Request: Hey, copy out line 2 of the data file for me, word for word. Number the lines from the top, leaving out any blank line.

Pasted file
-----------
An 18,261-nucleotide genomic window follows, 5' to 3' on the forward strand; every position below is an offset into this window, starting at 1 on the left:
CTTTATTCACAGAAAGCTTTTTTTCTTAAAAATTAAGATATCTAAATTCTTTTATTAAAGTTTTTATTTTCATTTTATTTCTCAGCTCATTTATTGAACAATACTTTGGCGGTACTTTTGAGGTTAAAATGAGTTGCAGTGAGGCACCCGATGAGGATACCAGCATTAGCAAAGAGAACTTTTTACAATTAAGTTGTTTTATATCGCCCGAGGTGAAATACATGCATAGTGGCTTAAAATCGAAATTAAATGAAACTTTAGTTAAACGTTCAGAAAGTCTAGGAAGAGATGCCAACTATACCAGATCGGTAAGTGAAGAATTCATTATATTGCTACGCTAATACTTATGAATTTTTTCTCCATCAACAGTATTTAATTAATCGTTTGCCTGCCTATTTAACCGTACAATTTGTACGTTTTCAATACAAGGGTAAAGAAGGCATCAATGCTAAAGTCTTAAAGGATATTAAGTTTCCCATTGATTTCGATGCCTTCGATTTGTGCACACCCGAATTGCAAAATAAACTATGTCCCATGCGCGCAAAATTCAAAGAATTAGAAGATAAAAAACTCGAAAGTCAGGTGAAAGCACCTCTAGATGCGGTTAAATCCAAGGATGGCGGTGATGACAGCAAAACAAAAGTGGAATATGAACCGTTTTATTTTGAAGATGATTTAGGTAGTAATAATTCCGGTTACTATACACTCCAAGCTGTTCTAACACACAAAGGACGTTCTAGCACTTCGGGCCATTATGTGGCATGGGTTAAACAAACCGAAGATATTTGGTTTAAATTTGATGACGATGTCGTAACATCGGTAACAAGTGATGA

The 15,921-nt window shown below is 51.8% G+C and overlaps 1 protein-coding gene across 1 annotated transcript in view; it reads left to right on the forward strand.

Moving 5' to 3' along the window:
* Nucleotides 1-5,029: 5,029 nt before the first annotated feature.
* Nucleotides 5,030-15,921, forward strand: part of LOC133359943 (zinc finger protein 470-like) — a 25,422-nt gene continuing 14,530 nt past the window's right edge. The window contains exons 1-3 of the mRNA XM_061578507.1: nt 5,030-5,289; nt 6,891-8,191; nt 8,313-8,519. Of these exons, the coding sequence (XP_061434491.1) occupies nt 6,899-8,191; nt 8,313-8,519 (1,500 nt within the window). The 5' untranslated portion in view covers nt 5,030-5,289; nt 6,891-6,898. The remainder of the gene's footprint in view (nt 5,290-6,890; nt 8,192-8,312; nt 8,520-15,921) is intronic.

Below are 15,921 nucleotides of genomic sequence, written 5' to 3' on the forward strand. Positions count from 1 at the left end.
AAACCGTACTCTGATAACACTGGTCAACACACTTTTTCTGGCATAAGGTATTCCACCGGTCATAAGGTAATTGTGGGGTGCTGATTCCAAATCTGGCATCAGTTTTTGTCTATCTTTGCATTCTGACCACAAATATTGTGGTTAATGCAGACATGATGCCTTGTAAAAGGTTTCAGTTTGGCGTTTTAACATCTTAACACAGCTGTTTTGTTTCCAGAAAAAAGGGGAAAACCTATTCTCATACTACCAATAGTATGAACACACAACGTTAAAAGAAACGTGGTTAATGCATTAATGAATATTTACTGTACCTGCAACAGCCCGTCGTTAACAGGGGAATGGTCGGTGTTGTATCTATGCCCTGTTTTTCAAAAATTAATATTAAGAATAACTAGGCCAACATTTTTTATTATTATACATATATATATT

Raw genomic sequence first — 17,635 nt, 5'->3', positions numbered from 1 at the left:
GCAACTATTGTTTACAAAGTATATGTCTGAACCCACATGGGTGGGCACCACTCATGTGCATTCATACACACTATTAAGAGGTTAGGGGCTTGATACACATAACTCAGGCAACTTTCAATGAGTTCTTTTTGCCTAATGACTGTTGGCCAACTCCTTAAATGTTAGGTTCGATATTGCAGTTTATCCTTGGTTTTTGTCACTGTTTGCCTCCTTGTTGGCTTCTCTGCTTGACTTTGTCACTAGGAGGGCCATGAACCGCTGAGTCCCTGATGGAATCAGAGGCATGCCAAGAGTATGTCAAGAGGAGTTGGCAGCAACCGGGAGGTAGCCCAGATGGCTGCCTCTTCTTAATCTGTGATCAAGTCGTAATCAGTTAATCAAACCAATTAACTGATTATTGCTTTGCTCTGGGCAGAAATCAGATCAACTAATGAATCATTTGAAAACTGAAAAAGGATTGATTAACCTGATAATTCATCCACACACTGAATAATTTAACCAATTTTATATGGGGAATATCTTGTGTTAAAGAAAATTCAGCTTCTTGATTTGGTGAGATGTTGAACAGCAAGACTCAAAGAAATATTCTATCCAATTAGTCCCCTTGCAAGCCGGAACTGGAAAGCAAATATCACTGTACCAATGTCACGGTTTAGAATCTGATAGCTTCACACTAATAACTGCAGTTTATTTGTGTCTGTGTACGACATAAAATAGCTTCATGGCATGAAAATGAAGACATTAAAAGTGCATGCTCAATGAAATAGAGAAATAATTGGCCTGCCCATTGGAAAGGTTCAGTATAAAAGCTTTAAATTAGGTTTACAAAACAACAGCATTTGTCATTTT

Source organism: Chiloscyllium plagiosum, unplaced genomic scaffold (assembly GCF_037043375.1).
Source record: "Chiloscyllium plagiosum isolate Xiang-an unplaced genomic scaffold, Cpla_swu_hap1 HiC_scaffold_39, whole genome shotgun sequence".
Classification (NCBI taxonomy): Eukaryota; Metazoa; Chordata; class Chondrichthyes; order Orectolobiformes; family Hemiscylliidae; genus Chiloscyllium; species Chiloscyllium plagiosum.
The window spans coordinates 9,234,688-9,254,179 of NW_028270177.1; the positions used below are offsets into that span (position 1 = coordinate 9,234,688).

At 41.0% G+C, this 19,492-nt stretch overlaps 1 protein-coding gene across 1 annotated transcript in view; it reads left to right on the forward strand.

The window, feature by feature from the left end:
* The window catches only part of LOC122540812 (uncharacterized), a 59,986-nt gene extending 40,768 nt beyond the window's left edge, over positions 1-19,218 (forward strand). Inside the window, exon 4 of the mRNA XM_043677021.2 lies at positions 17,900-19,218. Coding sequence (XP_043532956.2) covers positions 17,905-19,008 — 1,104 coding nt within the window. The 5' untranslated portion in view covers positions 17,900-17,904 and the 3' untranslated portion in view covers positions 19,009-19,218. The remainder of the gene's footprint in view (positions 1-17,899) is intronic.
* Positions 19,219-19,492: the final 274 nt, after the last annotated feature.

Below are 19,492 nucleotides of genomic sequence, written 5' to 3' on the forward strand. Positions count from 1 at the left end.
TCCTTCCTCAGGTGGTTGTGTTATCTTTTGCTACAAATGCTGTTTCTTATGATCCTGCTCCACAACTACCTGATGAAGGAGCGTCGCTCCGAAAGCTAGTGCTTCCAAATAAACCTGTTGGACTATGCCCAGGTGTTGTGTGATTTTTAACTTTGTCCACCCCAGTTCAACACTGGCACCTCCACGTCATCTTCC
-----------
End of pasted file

CTTTATTCACAGAAAGCTTTTTTTCTTAAAAATTAAGATATCTAAATTCTTTTATTAAAGTTTTTATTTTCATTTTATTTCTCAGCTCATTTATTGAACAATACTTTGGCGGTACTTTTGAGGTTAAAATGAGTTGCAGTGAGGCACCCGATGAGGATACCAGCATTAGCAAAGAGAACTTTTTACAATTAAGTTGTTTTATATCGCCCGAGGTGAAATACATGCATAGTGGCTTAAAATCGAAATTAAATGAAACTTTAGTTAAACGTTCAGAAAGTCTAGGAAGAGATGCCAACTATACCAGATCGGTAAGTGAAGAATTCATTATATTGCTACGCTAATACTTATGAATTTTTTCTCCATCAACAGTATTTAATTAATCGTTTGCCTGCCTATTTAACCGTACAATTTGTACGTTTTCAATACAAGGGTAAAGAAGGCATCAATGCTAAAGTCTTAAAGGATATTAAGTTTCCCATTGATTTCGATGCCTTCGATTTGTGCACACCCGAATTGCAAAATAAACTATGTCCCATGCGCGCAAAATTCAAAGAATTAGAAGATAAAAAACTCGAAAGTCAGGTGAAAGCACCTCTAGATGCGGTTAAATCCAAGGATGGCGGTGATGACAGCAAAACAAAAGTGGAATATGAACCGTTTTATTTTGAAGATGATTTAGGTAGTAATAATTCCGGTTACTATACACTCCAAGCTGTTCTAACACACAAAGGACGTTCTAGCACTTCGGGCCATTATGTGGCATGGGTTAAACAAACCGAAGATATTTGGTTTAAATTTGATGACGATGTCGTAACATCGGTAACAAGTGATGA